Does this mean that God causes all these things to happen? I would argue not. In saying that, though, I’m not presenting a case that God has lost control of the world or is up in heaven trying to figure out how to do damage control. Quite the opposite - God, in His supreme and utter sovereignty, uses the “bad” that we experience in this broken world for His good.
What is that “good”? Verse 29 - to shape and mold us into the image of his Son Jesus. How does he do that? Through everything. Every joy, every pain, every gain, and every loss, God lovingly uses to work perseverance, forgiveness, patience, love, and grace into our lives. No wonder James will say that we should consider it a “pure joy” when we face trials of many kinds. Because the trials that we face in this life are beautifully redeemed by Abba and leveraged to conform us into the likeness of His Son–who, Himself, suffered greatly.
Therefore, the reason behind everything (and I mean everything) is to shape and mold us into the image of Christ.
Regarding the second, how can we even begin to argue?
5 years ago, a lot changed for Ricky in a second when he was diagnosed with HL.
His life went from the careless bliss of a single 31-year-old, to the grueling life of a young man now infested with cancer. His hopes, dreams, and aspirations for marriage, kids, career -all pulled into question–in a second. A lot changed in a second for Ricky when he was told that the “breakthrough” drug that he had to fight the drug company to take resulted in his cancer spreading to his liver and his existing spots becoming 20% larger. I was there when the doctors gave him this news–and it wasn’t pretty.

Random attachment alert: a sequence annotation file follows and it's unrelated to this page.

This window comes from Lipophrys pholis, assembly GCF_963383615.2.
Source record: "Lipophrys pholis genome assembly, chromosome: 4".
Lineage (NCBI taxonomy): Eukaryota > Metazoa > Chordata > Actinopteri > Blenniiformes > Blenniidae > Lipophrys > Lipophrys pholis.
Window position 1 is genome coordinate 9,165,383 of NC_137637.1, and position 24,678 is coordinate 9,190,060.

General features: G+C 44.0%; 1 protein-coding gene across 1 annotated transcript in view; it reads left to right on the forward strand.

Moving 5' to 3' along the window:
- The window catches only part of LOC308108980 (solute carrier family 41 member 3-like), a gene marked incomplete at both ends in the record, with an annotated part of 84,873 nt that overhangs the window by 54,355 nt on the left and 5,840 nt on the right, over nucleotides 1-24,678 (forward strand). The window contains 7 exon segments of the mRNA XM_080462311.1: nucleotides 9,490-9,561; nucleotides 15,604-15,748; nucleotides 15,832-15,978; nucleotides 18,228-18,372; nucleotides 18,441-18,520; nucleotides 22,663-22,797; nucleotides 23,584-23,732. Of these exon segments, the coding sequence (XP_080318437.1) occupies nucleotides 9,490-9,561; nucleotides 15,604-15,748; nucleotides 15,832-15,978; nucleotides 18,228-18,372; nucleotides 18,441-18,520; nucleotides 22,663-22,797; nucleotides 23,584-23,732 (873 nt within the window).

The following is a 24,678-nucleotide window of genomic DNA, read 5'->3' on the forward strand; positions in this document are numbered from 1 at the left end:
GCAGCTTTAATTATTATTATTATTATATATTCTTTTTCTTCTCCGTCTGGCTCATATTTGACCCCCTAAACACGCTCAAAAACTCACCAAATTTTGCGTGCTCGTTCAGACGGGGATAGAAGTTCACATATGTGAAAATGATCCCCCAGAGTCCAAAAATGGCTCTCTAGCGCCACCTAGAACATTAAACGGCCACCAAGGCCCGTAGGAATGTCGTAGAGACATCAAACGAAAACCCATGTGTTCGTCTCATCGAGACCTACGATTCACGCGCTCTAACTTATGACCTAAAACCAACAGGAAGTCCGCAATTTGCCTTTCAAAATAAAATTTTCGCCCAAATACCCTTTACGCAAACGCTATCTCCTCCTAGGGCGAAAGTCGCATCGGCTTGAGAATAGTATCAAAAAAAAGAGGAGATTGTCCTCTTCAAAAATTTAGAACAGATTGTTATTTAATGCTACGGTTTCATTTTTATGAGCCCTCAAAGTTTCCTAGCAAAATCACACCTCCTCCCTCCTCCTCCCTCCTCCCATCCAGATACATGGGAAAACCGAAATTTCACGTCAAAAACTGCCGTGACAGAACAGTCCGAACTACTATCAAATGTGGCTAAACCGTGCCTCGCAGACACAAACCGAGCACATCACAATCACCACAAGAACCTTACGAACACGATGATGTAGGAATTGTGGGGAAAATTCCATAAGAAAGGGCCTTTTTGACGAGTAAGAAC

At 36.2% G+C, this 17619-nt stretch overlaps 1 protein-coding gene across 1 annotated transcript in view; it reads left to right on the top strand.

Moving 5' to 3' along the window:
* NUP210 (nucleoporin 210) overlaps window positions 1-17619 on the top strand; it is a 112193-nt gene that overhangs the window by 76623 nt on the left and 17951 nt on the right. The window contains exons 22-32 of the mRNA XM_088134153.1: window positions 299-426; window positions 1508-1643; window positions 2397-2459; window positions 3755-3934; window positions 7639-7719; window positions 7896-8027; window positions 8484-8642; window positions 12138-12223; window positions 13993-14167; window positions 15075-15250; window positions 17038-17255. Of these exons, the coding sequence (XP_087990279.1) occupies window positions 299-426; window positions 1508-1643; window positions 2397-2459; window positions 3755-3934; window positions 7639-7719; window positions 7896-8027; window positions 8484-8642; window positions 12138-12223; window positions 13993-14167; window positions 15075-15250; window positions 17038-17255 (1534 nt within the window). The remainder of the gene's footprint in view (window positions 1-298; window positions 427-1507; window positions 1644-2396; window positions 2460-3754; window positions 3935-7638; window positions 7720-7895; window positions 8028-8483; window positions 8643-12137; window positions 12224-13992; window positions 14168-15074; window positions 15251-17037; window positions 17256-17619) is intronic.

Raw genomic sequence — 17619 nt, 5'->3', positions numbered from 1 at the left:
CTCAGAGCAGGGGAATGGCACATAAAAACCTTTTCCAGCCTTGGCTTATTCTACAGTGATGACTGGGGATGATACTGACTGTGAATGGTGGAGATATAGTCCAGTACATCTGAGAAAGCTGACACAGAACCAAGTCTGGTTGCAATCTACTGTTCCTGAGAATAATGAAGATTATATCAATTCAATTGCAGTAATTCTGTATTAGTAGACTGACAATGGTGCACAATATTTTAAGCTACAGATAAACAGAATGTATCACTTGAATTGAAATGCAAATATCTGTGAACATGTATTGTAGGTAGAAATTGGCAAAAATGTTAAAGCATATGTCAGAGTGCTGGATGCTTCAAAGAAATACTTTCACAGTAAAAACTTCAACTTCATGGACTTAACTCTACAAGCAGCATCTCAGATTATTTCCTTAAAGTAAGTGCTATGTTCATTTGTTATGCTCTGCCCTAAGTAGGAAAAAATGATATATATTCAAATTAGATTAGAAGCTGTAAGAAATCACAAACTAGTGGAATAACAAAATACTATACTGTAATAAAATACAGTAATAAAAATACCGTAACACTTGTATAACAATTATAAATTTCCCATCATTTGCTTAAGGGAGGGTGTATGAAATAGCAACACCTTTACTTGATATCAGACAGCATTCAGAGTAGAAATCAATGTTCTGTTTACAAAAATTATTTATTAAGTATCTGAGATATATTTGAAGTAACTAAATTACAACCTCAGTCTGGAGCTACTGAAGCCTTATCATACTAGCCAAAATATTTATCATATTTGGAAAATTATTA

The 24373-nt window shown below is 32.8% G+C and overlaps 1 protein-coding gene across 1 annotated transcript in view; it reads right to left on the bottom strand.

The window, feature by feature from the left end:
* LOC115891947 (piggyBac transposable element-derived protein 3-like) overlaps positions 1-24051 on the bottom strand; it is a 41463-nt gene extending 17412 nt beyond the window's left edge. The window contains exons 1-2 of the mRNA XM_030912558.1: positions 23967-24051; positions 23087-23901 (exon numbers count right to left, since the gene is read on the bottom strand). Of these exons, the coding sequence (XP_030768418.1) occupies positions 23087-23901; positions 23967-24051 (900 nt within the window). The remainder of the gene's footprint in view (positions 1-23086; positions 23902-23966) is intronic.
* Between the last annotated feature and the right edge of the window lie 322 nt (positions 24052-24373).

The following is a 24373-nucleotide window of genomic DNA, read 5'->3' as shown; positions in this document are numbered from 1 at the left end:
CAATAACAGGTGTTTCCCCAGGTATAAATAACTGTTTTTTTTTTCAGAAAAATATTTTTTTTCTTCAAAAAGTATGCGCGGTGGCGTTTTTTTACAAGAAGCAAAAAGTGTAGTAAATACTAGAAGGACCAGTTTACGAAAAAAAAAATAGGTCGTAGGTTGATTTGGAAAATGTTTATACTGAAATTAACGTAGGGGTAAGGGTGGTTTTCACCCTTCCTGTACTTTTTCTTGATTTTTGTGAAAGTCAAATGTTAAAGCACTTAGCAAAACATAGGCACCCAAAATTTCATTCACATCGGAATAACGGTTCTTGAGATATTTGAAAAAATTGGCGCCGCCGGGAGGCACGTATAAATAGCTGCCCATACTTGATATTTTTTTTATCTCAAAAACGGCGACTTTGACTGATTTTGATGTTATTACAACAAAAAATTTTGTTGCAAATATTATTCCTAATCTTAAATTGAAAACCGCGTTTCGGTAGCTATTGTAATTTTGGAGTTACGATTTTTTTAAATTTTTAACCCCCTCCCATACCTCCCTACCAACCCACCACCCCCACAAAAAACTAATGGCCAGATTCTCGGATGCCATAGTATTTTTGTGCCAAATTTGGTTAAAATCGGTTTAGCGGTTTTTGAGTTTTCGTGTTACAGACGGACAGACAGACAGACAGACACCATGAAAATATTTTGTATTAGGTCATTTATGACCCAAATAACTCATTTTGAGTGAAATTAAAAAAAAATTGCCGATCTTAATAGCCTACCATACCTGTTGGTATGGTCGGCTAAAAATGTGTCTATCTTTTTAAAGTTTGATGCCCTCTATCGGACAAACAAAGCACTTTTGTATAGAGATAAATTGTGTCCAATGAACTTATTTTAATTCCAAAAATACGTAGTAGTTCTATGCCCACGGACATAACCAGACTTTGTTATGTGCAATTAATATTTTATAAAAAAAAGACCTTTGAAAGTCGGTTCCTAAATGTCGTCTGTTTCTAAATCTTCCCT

When we think about how a lot can change in a second, we typically think of the bad–how life can change for the worse in a moment. Still, a lot can change for the good in a second as well. You can meet that special someone in a second, you can get that new job offer in a second, you can find out that you are pregnant with your first child–all in a second.
At 4:05pm EST last Monday, surrounded by friends and family, a LOT changed for Ricky–in a second. In a “twinkling of an eye” Ricky’s faith became sight. The Jesus that Ricky had been talking to since he was a young child, he finally saw face-t0-face–in a second.
In one second, he was fighting for his next breath. In the next second, Abba was breathing His sweet breath of Eternal Life into Ricky’s nostrils. It’s amazing to think that Ricky didn’t miss one single breath.
In one second, cancer and death was about to win. In the next, both were swallowed up in victory–all in a second.
May the wisdom of my friend, Ricky rest upon you today as you go through life understanding that all things do happen for a reason, and a lot can change in a second.
David serves as the founder and lead visionary of CharlotteONE and CityONENetwork, providing the overall leadership and strategic thinking for these unified movements of local churches. David is passionate about seeing 20-30 somethings come to know the love of God through Jesus Christ. Read more of David's thoughts on his blog and be sure to follow him on twitter.